Acceptance Criteria AC340 (ICC-ES), as a supplement to the international codes, evaluate the
patio cover design requirements. The AC340 has direct references to the IBC, IRC and ASCE 7-
05. Similarly to the appendices of the IBC and IRC, the AC340 classifies patio covers into three
main groups; free-standing without enclosure walls, attached without enclosure walls and
attached with enclosure walls. Naturally, all types of patio covers should be able to withstand
both vertical and horizontal wind loads. The load combinations should conform to the IBC
section 1609 provisions. In more detail, for attached patio covers without enclosure walls,
AC340 (220.127.116.11) proposes to use the ASCE 7, sections 6.5.12 and 6.5.13 along with figures 6.18
A-D and 6-19 A-C for the calculations of the vertical and horizontal wind loads. In addition, the
calculated wind loads should comply with the minimum wind load criteria cited in IBC, section
1609 and IRC, section R301.2.1.
The ASCE 7-05 standard does not have any direct reference to patio covers. As mentioned
previously though, sections 6.5.12 and 6.5.13 present wind load provisions for enclosed, partially
enclosed and open buildings. Suggested values for net pressure coefficients for a number of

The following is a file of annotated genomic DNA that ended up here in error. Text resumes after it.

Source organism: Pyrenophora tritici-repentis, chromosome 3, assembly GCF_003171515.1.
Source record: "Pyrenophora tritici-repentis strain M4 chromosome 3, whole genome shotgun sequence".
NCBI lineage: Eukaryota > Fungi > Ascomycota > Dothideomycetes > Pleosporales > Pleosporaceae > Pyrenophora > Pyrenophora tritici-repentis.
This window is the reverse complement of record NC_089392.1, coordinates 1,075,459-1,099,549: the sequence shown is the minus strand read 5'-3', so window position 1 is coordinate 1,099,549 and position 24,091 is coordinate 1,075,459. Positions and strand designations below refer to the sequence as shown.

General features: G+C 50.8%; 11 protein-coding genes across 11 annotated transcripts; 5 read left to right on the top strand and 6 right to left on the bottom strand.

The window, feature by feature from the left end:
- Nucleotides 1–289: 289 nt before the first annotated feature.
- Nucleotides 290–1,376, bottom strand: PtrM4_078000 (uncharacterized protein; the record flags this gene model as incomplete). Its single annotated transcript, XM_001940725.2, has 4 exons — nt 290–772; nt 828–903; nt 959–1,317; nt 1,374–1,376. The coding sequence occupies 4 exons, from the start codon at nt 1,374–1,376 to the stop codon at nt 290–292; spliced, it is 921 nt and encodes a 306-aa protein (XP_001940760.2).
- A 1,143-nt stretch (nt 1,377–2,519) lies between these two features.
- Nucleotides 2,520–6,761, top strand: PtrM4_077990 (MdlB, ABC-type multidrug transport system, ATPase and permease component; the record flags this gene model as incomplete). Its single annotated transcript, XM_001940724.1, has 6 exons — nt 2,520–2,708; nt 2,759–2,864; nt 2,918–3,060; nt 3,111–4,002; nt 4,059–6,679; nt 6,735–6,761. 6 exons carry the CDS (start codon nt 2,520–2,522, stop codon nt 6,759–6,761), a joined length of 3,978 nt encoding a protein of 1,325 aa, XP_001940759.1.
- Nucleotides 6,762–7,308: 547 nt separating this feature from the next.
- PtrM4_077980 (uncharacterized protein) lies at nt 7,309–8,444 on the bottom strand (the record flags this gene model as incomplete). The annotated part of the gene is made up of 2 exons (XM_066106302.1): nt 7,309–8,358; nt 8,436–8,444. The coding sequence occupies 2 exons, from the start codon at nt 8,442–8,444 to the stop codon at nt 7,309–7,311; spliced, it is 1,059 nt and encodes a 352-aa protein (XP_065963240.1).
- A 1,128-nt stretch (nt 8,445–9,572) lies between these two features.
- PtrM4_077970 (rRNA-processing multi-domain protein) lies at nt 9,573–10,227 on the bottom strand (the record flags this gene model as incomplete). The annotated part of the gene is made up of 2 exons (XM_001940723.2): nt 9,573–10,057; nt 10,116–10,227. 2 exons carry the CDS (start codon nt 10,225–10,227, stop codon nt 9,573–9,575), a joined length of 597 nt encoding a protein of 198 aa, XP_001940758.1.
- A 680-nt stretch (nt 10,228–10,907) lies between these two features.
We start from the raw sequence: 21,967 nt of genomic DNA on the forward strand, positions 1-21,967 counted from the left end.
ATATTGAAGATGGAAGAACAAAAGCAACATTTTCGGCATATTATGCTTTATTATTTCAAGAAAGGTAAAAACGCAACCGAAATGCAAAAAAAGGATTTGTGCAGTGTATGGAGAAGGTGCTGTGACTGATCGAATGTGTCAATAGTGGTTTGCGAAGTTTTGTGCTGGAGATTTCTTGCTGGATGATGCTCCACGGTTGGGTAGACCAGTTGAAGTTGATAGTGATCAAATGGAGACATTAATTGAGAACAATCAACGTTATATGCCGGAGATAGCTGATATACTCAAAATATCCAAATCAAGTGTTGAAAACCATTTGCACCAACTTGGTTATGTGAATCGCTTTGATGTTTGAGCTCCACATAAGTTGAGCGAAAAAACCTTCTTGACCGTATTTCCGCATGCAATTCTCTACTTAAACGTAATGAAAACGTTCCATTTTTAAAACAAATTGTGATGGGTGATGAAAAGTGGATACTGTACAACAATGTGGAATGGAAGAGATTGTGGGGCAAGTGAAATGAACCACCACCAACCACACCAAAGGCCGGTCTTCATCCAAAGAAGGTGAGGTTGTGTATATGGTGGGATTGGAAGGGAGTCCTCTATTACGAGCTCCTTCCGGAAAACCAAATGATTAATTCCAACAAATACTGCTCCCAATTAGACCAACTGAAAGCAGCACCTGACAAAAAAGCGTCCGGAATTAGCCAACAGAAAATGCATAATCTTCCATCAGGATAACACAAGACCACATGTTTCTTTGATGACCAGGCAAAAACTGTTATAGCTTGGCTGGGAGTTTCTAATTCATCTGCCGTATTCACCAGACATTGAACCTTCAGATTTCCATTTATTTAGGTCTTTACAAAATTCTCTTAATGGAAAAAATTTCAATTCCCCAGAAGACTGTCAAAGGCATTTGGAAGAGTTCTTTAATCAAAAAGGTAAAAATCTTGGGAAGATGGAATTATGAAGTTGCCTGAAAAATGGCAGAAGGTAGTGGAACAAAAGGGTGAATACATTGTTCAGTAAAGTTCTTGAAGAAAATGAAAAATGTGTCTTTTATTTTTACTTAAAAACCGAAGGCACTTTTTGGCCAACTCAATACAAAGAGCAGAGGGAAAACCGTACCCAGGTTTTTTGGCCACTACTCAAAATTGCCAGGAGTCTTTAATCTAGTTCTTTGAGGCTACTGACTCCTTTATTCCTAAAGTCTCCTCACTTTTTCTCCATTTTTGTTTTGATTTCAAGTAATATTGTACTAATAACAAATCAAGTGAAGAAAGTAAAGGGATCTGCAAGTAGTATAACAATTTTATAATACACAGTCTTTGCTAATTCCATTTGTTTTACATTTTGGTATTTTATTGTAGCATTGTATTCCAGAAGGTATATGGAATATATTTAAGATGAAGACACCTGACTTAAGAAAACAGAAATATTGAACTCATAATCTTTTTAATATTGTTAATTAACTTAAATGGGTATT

different free standing roof configurations are also shown in figures 6-18 A-D (main wind force
resisting system) and 6-19 A-C (components and cladding). These net pressure coefficients
include contributions from both roof surfaces. In the Commentary chapter C6 of ASCE 7-05 it is
explained that Figures 6-18 and 6-19 are mainly based on the Australian Standards. The concept
of the clear and obstructed wind flow is also discussed, with special reference to the latter case
(more than 75 percent of the cross-section is blocked by goods or materials below the roof)
where the uplift load is significantly increased.
Patio covers can be considered as roofs of open buildings but this is a rather generic and
arbitrary definition. Patio covers attached to dwelling units are in the wake of the adjacent
structure and wind loads can be affected from this phenomenon. In some cases, patio covers can
be considered as eaves/canopies and apply the pressure coefficient values associated with them.